Education: The continuing tragedy

People are India’s greatest potential resource for sustained growth and development. With a population of 1.3 billion (over half below age 25 and nearly two-thirds below 35), a working age population of about 850-900 million and a labour force of about half that number, one might expect that it is simply a matter of time before India becomes an economic superpower. After all, just look at China. Unfortunately, unlike China and most other East Asian nations, India has woefully neglected basic education ever since Independence. Oh yes, we have dramatically expanded the number of schools and hired millions of teachers, so that over the last dozen years, enrolment rates of the age group 6-14 have been consistently above 95 per cent. But we have failed miserably in achieving halfway decent learning outcomes in our schools. And what is truly tragic is that no significant improvements seem to be under way.

The best window into learning outcomes over time in our million plus rural schools is provided by the Annual Status of Education Reports (ASER) produced by the NGO, Pratham Education Foundation. Each year’s ASER is based on a survey of over 600,000 children in more than 16,000 villages in over 560 (rural) districts. When the first ASER came out in 2005 and reported that barely half the students in government schools in Standard (Std) 5 could read a Std 2 text (that is, half could not!), the finding caused some consternation but little by way of effective corrective action by central and state governments. Successive ASERs reported broadly the same sad picture in the next few years (see table).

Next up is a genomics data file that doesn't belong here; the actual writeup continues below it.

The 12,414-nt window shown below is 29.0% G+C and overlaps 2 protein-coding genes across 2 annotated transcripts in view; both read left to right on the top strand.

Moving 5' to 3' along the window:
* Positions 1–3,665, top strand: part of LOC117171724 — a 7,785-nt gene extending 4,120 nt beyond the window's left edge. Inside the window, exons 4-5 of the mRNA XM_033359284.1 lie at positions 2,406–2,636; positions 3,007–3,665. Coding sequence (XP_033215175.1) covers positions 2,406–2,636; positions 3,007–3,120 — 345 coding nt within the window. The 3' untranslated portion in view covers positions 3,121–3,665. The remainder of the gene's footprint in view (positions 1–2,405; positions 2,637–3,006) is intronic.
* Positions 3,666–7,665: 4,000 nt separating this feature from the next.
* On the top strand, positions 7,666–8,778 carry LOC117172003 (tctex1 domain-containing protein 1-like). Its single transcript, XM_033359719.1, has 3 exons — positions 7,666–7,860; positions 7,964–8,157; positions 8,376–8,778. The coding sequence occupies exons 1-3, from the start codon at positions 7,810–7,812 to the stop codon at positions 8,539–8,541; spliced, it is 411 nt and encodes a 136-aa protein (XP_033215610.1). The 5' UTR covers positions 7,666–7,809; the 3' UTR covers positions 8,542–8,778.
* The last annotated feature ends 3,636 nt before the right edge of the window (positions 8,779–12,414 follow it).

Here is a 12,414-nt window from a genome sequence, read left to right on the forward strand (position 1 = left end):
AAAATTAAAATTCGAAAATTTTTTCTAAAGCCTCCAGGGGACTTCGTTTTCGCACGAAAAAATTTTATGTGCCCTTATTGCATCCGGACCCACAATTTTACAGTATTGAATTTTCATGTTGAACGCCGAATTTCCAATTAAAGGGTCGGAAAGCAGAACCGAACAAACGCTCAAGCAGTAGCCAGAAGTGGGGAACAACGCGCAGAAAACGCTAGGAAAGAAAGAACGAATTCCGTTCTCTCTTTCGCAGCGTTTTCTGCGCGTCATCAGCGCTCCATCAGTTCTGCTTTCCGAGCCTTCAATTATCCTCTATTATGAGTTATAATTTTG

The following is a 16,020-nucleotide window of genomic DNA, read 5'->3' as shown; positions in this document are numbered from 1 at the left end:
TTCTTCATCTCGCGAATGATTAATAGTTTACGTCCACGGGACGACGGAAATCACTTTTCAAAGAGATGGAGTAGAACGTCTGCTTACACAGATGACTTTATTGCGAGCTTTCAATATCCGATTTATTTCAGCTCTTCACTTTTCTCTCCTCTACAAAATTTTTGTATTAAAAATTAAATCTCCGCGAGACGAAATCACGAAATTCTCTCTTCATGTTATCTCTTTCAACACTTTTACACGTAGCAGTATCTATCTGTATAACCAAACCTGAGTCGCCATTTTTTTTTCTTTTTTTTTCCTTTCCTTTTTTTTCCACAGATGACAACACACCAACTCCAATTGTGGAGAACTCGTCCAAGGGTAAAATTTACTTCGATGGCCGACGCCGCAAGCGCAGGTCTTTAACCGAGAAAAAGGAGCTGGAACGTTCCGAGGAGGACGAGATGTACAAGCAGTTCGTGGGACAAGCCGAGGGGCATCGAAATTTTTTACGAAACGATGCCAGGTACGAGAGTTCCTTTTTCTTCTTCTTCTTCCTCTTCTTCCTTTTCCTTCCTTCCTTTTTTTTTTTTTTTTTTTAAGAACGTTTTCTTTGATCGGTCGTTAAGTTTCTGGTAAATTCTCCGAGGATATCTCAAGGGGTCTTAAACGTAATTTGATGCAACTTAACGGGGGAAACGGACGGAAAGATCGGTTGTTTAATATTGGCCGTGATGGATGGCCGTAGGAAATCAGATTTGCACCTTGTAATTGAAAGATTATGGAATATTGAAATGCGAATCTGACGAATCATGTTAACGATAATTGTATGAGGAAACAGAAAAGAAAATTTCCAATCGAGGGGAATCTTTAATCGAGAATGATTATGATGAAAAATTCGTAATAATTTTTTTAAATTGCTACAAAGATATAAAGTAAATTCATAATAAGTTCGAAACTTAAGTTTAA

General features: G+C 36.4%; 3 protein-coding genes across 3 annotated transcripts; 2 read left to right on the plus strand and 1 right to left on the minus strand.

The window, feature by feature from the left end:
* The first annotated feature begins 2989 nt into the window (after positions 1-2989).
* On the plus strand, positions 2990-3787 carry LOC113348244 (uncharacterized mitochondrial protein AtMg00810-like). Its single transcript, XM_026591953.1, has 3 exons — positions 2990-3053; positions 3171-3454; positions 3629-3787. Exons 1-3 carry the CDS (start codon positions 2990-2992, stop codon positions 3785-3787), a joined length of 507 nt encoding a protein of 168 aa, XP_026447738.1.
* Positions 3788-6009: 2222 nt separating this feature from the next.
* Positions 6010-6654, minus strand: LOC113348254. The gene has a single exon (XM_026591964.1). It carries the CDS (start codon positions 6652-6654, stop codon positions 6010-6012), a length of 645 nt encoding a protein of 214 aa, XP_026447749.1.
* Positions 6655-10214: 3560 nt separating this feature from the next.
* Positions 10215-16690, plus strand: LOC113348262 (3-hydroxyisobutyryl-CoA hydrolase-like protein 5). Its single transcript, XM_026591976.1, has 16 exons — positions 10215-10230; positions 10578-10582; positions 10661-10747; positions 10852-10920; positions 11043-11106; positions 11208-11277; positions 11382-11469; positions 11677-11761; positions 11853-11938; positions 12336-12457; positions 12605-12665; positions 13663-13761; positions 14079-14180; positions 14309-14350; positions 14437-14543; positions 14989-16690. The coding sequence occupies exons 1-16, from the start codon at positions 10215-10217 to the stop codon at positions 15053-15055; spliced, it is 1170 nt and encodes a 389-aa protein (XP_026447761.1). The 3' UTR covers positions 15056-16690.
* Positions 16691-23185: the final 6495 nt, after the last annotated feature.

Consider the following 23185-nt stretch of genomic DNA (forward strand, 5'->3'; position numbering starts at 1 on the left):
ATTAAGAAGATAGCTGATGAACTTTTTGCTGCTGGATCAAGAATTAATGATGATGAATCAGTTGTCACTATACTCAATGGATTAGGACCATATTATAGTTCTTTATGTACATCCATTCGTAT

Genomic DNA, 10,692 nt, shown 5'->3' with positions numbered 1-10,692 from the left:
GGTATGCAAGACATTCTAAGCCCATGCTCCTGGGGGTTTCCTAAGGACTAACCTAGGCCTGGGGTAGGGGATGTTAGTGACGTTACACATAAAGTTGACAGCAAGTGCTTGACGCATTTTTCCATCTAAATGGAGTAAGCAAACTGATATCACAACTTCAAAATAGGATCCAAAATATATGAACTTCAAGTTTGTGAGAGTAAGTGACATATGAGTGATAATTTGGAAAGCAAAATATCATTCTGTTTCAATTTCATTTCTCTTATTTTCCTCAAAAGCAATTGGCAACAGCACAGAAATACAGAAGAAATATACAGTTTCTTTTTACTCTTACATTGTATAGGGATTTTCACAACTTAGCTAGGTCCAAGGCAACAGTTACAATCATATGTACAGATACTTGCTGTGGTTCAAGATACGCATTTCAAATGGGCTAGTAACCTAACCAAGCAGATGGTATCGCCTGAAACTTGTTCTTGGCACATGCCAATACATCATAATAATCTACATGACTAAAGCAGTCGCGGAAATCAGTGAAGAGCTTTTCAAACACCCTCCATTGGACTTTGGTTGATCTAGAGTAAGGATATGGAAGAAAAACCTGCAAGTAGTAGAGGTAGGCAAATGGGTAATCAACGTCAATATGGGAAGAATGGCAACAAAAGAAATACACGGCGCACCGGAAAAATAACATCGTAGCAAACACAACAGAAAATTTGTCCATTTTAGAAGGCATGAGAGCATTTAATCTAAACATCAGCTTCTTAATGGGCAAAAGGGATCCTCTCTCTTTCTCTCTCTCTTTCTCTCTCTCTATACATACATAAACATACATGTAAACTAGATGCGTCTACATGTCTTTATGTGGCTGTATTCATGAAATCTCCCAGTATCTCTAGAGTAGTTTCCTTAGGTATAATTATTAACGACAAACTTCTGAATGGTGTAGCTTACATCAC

Then the Right to Education (RTE) Act came into force in April 2010, along with its formalisation of the automatic promotion policy. One would have expected that this would lead to a rise in the proportion of rural children in government schools and an improvement in learning outcomes. In fact, the opposite happened: The proportion of children aged 6-14 enrolled in government schools fell significantly, while the proportion in private schools rose from 24 per cent in 2010 to 31 per cent in 2014. Even more disturbing was the substantial decline in assessed learning outcomes in government schools: The proportion of children in Std 5 (typically age 10-11) who could read a Std 2 text fell from 51 per cent in 2010 to 41 per cent in 2013. Over that same period there was no perceptible change in this ratio in private schools, where it held steady at a far better 63-64 per cent. There is as yet no convincing explanation for this striking decline in assessed reading ability in government schools after the RTE Act.

The assessed trends in arithmetic learning are even worse and equally unexplained. In 2010, the proportion of children in government schools in Std 5 who could do simple division was already miserably low at 34 per cent. That is, two-thirds of the class could not! By 2013, the success ratio had plummeted to 21 per cent, that is, four-fifths of Std 5 students could not do simple division. In this domain, there is a noticeable decline in the learning ratio in private schools too, from an unimpressive 44 per cent to 39 per cent over the same period.